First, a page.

“Surreal. Unimaginable,” said Scott Vuncannon, attempting to describe the ordeal he went through last summer. A former Boy Scout, 58-year-old Scott was more than prepared when he and his dog, Boone, set out on the Ellicott Rock Trail in the Nantahala National Forest on a sunny day last August. But even the most experienced hiker cannot prepare for everything.
Thanks to his wife’s intuition, Herculean efforts by first responders and paramedics, and swift actions taken by MAMA (Mountain Area Medical Airlift) and Mission Hospital, Scott overcame seemingly insurmountable odds and survived a highly venomous rattlesnake attack.
The strike occurred just as Scott neared the turnaround point on the path in sight of the Chattooga River, about four miles from the trailhead. As he stepped into a clearing, Scott saw the snake out of the corner of his eye, and without a sound, it struck him in the left calf. More concerned than panicked, he bent down and tied a bandana around his leg above the bite to help control the bleeding.
“By the time I did that and stood back up, I could actually taste the poison in the back of my throat,” said Scott, describing the metallic taste along with a numbing feeling. At this point, only about five minutes after the attack, sweat was pouring from his face and his vision was starting to blur. Scott took out his phone, which said “1 pm” and “No Service.”
Scott knew to tell his wife where he was going and how long he planned to be gone. And though he’d never hiked this specific trail, he had hiked other trails in the area. But somehow his wife, Nan, knew long before their scheduled 4 pm meet-up time that something was off. Around 2 pm, she started texting him, with no response.
In the meantime, Scott had managed to make it what he thought was a quarter-mile back toward the trailhead before his body gave out. He pulled himself up against the mountain with his feet below his heart and his dog by his side. “My leg was hurting, but my gut was just on fire. It felt like someone was stabbing me with a butcher knife,” he said. He went unconscious at least four times that he can recall.
A Wife’s Intuition
After arriving at their Highlands home and not seeing Scott’s truck, Nan immediately drove to the trailhead and walked in a bit, calling for him. Nothing. Instead of going home to wait, she pulled into the Highland Hiker, a local outdoors store. “Honestly I didn’t think so much as I felt directed to do things,” she said. Her stop at the Highland Hiker led two women working there to put the rescue in action, alerting Highlands Fire & Rescue (HF&R) Chief Ryan Gearhart of the situation.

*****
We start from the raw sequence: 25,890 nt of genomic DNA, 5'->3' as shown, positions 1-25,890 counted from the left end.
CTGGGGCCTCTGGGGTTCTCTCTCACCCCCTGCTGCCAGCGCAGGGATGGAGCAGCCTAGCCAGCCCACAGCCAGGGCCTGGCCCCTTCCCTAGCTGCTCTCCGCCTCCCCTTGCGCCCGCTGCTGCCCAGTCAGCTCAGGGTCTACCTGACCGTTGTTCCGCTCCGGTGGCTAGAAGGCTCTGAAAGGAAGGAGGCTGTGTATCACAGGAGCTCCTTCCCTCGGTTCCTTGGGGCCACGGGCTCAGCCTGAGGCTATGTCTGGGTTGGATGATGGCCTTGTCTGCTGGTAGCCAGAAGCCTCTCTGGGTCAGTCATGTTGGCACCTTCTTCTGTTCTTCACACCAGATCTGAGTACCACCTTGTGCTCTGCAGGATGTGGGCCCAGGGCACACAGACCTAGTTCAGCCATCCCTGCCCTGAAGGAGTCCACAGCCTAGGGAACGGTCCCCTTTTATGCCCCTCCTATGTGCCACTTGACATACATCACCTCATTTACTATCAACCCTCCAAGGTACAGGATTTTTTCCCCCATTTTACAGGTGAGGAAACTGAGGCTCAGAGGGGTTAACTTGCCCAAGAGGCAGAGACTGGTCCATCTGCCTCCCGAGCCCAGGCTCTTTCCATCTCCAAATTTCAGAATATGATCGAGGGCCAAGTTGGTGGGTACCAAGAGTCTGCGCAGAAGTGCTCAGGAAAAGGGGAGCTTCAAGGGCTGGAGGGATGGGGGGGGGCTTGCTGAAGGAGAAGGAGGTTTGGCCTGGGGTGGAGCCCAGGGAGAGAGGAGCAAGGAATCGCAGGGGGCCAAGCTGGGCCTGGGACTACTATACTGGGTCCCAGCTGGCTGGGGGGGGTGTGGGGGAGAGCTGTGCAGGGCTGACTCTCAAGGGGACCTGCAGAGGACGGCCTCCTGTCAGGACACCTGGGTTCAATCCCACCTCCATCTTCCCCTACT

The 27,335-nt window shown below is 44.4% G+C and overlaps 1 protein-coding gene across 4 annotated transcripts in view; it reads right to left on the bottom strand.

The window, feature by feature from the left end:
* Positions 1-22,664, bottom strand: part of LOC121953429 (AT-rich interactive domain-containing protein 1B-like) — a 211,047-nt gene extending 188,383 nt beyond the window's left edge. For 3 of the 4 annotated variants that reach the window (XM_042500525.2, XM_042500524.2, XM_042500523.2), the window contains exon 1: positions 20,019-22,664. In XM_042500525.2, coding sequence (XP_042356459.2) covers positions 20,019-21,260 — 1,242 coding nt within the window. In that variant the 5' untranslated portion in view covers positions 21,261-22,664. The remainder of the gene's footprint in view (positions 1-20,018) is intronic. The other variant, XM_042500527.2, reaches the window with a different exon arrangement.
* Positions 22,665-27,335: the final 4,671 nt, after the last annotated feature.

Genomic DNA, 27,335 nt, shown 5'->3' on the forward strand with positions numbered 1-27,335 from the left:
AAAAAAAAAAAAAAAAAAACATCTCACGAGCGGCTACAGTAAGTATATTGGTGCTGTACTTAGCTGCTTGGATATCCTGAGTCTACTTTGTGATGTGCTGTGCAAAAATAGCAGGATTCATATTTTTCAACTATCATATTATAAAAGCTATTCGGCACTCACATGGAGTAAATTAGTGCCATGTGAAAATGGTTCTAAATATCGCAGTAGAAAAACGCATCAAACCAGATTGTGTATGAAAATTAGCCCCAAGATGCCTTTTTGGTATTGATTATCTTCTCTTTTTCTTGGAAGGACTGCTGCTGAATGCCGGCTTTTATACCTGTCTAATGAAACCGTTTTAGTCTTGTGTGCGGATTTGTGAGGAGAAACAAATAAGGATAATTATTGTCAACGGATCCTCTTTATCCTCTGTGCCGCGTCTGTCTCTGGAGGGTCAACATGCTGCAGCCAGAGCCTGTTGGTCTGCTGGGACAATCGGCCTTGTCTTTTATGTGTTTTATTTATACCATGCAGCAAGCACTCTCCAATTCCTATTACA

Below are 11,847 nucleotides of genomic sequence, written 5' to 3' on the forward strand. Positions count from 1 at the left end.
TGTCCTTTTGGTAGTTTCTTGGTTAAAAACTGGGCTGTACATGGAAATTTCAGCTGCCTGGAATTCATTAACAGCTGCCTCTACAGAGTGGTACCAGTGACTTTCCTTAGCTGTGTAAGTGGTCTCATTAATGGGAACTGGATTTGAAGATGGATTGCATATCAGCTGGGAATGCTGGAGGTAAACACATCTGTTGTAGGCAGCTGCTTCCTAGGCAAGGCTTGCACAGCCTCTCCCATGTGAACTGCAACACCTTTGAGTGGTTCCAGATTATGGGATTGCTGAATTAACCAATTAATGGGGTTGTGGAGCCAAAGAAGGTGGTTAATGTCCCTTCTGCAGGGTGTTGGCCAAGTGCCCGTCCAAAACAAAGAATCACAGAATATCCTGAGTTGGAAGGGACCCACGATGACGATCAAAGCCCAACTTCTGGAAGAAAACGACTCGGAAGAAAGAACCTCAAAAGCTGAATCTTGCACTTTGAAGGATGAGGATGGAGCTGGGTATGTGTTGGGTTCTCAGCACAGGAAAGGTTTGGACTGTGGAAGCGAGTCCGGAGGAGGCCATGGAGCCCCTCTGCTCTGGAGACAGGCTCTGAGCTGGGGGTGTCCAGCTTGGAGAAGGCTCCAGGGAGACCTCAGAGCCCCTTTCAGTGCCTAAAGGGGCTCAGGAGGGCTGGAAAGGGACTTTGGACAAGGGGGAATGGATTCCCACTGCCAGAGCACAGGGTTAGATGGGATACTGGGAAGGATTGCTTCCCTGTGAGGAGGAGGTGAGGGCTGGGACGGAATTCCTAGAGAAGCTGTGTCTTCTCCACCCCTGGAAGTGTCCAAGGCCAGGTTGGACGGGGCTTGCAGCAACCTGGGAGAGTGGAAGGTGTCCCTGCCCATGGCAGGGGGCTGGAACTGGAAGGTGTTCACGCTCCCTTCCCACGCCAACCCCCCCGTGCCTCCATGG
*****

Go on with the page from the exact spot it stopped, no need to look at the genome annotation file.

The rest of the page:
During this time, Scott started to give in, and around 5:30 pm, he made a goodbye video to his wife and kids. His throat was so swollen, it was difficult to even speak. Boone curled up with Scott, and they lay there shivering. “He never got water or anything,” Scott said of his four-legged companion. “He just stayed there with me the whole time.”
At 7:30 pm, Scott’s prayers were finally answered when HF&R captain Eric Pierson found him on the trail. HF&R worked tirelessly with the Glenville-Cashiers rescue team and paramedics to get him out. It took 23 rescue workers to extract him. They used five doses of epinephrine, cut trees off the trail, grappled with stairs, and deployed an ATV and a stretcher to get him to the ambulance where MAMA team Nick Cook and Lois Hancock were waiting to take him to the helicopter.
“These guys did so much to get him out of there,” Hancock said of the rescue workers. “It took hours.” On a bumpy forest road, they had to pull off to intubate him, but were able to do so and get him to the hospital by 12:59 am. “Our part in that basically was a fast ride,” said Hancock. “It would’ve been an hour-and-a-half minimum from where they were, probably, driving.”
Out of the Woods
“I cannot recall a person with worse toxicity from his envenomation,” said Jonas Karlsson, MD, the trauma surgeon who was present upon Scott’s arrival. “It was severe to say the least.”
Dr. Karlsson saw that if Scott didn’t improve, he could potentially lose his life. Fortunately, Scott responded to the course of antivenom rather quickly. Dr. Karlsson breathed his first sigh of relief about 24 hours into treatment. “It’s easy to take care of patients because the system is in place. Just by doing kind of what you’re doing every day, people can have profound improvement in otherwise life-threatening conditions,” said Dr. Karlsson.
Scott said, “It’s funny because when I did come to finally, my wife and daughter said the first thing I asked was, ‘Am I out of the woods yet?’ and they said, ‘Yeah, you’re out of the woods.’ And the doctor said, ‘Well, he’s not really out of the woods yet, but he’s physically out of the woods.’”
“The people at Mission were just unbelievable,” said Scott. “They just made it so much easier to recover.”
Dr. Karlsson actually passed the Vuncannons in the hallway a few months later. “I think he [Scott] was going back to visit the ICU nurses,” the doctor recalled. Dr. Karlsson couldn’t emphasize enough how important it is for nurses to see these success stories. “One of the aspects of being a nurse in the ICU is that you see folks when they’re at their worst, and many of them don’t do well…so to know that he was going back to see them was very heartwarming for me.”
“All the great folks that we met offered such unexpected kindness,” said Nan. “It has made me try to be a better person and notice more of what’s going on around me, and remember to look up even if all I can offer is a knowing glance or soft smile.”
Jonas Karlsson, MD, is a trauma surgeon with Mission Trauma Services.
Lois Hancock is a registered nurse/flight nurse with Mission’s Mountain Area Medical Airlift.
Nick Cook is a flight paramedic with Mission’s Mountain Area Medical Airlift.